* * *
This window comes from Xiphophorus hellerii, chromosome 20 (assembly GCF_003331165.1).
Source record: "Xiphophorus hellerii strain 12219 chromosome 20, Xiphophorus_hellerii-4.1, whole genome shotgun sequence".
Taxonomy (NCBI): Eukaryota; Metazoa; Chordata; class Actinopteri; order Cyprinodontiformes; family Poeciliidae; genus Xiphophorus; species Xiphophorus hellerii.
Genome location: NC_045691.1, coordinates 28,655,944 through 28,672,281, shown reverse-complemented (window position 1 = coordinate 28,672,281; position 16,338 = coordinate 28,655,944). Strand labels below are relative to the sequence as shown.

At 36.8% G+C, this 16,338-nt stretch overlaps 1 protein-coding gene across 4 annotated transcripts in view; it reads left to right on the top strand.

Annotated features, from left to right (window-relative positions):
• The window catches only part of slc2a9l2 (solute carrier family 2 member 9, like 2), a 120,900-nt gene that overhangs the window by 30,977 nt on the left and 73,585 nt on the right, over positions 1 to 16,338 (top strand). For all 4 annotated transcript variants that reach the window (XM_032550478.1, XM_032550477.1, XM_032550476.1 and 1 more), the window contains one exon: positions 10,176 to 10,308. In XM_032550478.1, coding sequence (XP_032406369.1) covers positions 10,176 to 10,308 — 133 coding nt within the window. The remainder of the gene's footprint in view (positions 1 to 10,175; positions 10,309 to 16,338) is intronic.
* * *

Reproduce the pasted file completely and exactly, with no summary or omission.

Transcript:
This window comes from Xiphophorus hellerii, chromosome 20 (assembly GCF_003331165.1).
Source record: "Xiphophorus hellerii strain 12219 chromosome 20, Xiphophorus_hellerii-4.1, whole genome shotgun sequence".
Taxonomy (NCBI): Eukaryota; Metazoa; Chordata; class Actinopteri; order Cyprinodontiformes; family Poeciliidae; genus Xiphophorus; species Xiphophorus hellerii.
Genome location: NC_045691.1, coordinates 28,655,944 through 28,672,281, shown reverse-complemented (window position 1 = coordinate 28,672,281; position 16,338 = coordinate 28,655,944). Strand labels below are relative to the sequence as shown.

At 36.8% G+C, this 16,338-nt stretch overlaps 1 protein-coding gene across 4 annotated transcripts in view; it reads left to right on the top strand.

Annotated features, from left to right (window-relative positions):
• The window catches only part of slc2a9l2 (solute carrier family 2 member 9, like 2), a 120,900-nt gene that overhangs the window by 30,977 nt on the left and 73,585 nt on the right, over positions 1 to 16,338 (top strand). For all 4 annotated transcript variants that reach the window (XM_032550478.1, XM_032550477.1, XM_032550476.1 and 1 more), the window contains one exon: positions 10,176 to 10,308. In XM_032550478.1, coding sequence (XP_032406369.1) covers positions 10,176 to 10,308 — 133 coding nt within the window. The remainder of the gene's footprint in view (positions 1 to 10,175; positions 10,309 to 16,338) is intronic.